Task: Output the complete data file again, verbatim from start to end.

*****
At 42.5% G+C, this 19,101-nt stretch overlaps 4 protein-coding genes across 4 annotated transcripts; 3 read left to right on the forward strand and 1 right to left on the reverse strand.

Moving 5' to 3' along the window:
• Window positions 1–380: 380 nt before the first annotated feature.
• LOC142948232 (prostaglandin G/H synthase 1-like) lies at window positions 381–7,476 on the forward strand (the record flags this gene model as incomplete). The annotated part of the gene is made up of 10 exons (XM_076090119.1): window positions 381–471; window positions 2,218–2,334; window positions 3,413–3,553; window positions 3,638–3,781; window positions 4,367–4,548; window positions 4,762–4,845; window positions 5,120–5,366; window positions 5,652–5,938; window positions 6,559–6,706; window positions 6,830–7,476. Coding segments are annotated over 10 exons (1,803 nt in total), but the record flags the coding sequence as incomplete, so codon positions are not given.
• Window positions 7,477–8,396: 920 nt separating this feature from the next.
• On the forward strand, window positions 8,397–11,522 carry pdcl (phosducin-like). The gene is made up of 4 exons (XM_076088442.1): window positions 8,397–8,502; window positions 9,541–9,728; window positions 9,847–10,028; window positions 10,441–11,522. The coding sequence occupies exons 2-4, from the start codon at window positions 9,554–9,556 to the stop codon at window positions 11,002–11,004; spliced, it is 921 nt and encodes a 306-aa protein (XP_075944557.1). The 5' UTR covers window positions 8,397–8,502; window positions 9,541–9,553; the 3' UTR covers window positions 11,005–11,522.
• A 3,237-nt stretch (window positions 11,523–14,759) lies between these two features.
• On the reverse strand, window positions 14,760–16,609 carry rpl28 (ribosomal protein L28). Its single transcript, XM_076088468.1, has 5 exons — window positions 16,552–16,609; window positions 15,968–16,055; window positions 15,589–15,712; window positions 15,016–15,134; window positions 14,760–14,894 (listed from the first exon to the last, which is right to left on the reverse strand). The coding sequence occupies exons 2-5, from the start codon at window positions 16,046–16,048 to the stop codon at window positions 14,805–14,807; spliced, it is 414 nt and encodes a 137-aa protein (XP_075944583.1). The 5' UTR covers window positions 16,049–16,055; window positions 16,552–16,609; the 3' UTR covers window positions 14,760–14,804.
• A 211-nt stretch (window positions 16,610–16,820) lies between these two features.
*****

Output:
At 42.5% G+C, this 19,101-nt stretch overlaps 4 protein-coding genes across 4 annotated transcripts; 3 read left to right on the forward strand and 1 right to left on the reverse strand.

Moving 5' to 3' along the window:
• Window positions 1–380: 380 nt before the first annotated feature.
• LOC142948232 (prostaglandin G/H synthase 1-like) lies at window positions 381–7,476 on the forward strand (the record flags this gene model as incomplete). The annotated part of the gene is made up of 10 exons (XM_076090119.1): window positions 381–471; window positions 2,218–2,334; window positions 3,413–3,553; window positions 3,638–3,781; window positions 4,367–4,548; window positions 4,762–4,845; window positions 5,120–5,366; window positions 5,652–5,938; window positions 6,559–6,706; window positions 6,830–7,476. Coding segments are annotated over 10 exons (1,803 nt in total), but the record flags the coding sequence as incomplete, so codon positions are not given.
• Window positions 7,477–8,396: 920 nt separating this feature from the next.
• On the forward strand, window positions 8,397–11,522 carry pdcl (phosducin-like). The gene is made up of 4 exons (XM_076088442.1): window positions 8,397–8,502; window positions 9,541–9,728; window positions 9,847–10,028; window positions 10,441–11,522. The coding sequence occupies exons 2-4, from the start codon at window positions 9,554–9,556 to the stop codon at window positions 11,002–11,004; spliced, it is 921 nt and encodes a 306-aa protein (XP_075944557.1). The 5' UTR covers window positions 8,397–8,502; window positions 9,541–9,553; the 3' UTR covers window positions 11,005–11,522.
• A 3,237-nt stretch (window positions 11,523–14,759) lies between these two features.
• On the reverse strand, window positions 14,760–16,609 carry rpl28 (ribosomal protein L28). Its single transcript, XM_076088468.1, has 5 exons — window positions 16,552–16,609; window positions 15,968–16,055; window positions 15,589–15,712; window positions 15,016–15,134; window positions 14,760–14,894 (listed from the first exon to the last, which is right to left on the reverse strand). The coding sequence occupies exons 2-5, from the start codon at window positions 16,046–16,048 to the stop codon at window positions 14,805–14,807; spliced, it is 414 nt and encodes a 137-aa protein (XP_075944583.1). The 5' UTR covers window positions 16,049–16,055; window positions 16,552–16,609; the 3' UTR covers window positions 14,760–14,804.
• A 211-nt stretch (window positions 16,610–16,820) lies between these two features.